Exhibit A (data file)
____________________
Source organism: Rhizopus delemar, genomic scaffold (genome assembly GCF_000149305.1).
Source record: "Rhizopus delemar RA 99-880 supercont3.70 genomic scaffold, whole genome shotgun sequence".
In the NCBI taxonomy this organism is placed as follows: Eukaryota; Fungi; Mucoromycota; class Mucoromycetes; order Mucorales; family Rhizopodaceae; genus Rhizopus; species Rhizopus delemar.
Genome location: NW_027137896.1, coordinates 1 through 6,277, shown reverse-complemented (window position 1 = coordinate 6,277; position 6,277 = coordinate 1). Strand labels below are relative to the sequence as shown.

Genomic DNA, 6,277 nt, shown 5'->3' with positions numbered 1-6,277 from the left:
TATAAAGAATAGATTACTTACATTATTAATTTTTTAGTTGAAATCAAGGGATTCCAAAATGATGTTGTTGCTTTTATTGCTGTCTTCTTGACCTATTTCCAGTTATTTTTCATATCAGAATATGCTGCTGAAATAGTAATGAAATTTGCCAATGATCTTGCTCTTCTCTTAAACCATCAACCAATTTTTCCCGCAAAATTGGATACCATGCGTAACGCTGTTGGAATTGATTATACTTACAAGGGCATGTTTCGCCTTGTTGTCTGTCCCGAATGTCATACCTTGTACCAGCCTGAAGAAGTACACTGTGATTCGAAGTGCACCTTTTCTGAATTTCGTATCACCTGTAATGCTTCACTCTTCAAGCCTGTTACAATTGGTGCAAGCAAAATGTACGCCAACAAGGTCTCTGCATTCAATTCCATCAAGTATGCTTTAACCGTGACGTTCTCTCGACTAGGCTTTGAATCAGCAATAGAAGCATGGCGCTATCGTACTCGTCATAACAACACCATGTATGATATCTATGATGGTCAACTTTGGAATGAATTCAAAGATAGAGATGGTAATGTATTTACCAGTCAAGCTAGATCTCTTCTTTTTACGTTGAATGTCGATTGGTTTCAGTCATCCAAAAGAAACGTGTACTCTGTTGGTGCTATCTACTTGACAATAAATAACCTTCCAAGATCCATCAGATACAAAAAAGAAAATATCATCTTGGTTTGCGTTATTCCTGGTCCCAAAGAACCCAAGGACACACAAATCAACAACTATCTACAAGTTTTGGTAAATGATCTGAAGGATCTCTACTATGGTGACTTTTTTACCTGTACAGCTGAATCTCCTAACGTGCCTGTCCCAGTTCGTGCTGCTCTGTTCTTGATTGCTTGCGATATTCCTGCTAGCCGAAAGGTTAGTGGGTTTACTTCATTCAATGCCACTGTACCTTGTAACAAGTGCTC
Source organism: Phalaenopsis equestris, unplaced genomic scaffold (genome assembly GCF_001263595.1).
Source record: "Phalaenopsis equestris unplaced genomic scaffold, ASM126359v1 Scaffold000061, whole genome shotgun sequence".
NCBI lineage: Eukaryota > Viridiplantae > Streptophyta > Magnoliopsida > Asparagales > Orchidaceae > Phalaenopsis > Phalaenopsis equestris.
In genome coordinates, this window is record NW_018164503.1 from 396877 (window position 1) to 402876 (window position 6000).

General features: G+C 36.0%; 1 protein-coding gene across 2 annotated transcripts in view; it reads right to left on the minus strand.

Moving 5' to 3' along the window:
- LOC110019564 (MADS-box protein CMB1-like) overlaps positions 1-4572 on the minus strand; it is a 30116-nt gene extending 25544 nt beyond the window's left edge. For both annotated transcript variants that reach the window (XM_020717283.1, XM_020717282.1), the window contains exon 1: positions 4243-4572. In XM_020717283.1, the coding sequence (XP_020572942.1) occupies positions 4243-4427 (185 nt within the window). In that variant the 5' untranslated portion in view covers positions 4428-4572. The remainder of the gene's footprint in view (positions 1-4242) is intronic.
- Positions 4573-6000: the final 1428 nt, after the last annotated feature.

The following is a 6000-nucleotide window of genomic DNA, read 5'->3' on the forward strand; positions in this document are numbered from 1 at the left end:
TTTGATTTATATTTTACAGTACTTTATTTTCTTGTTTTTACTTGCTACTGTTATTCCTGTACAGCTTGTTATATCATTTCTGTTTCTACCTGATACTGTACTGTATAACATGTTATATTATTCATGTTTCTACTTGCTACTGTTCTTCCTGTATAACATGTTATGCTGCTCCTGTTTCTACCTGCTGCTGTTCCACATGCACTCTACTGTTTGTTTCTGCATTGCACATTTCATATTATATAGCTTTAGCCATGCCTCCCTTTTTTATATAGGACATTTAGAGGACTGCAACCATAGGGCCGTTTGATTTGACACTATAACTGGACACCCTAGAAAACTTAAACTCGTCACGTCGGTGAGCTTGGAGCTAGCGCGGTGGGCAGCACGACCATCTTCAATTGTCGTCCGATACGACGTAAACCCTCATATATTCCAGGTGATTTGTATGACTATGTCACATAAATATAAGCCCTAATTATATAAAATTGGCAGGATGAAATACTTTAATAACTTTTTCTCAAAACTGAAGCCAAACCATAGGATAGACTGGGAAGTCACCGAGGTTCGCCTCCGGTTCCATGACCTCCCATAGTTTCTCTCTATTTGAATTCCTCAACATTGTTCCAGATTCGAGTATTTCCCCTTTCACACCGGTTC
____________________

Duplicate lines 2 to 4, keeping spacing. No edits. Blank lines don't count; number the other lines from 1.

Source record: "Rhizopus delemar RA 99-880 supercont3.70 genomic scaffold, whole genome shotgun sequence".
In the NCBI taxonomy this organism is placed as follows: Eukaryota; Fungi; Mucoromycota; class Mucoromycetes; order Mucorales; family Rhizopodaceae; genus Rhizopus; species Rhizopus delemar.
Genome location: NW_027137896.1, coordinates 1 through 6,277, shown reverse-complemented (window position 1 = coordinate 6,277; position 6,277 = coordinate 1). Strand labels below are relative to the sequence as shown.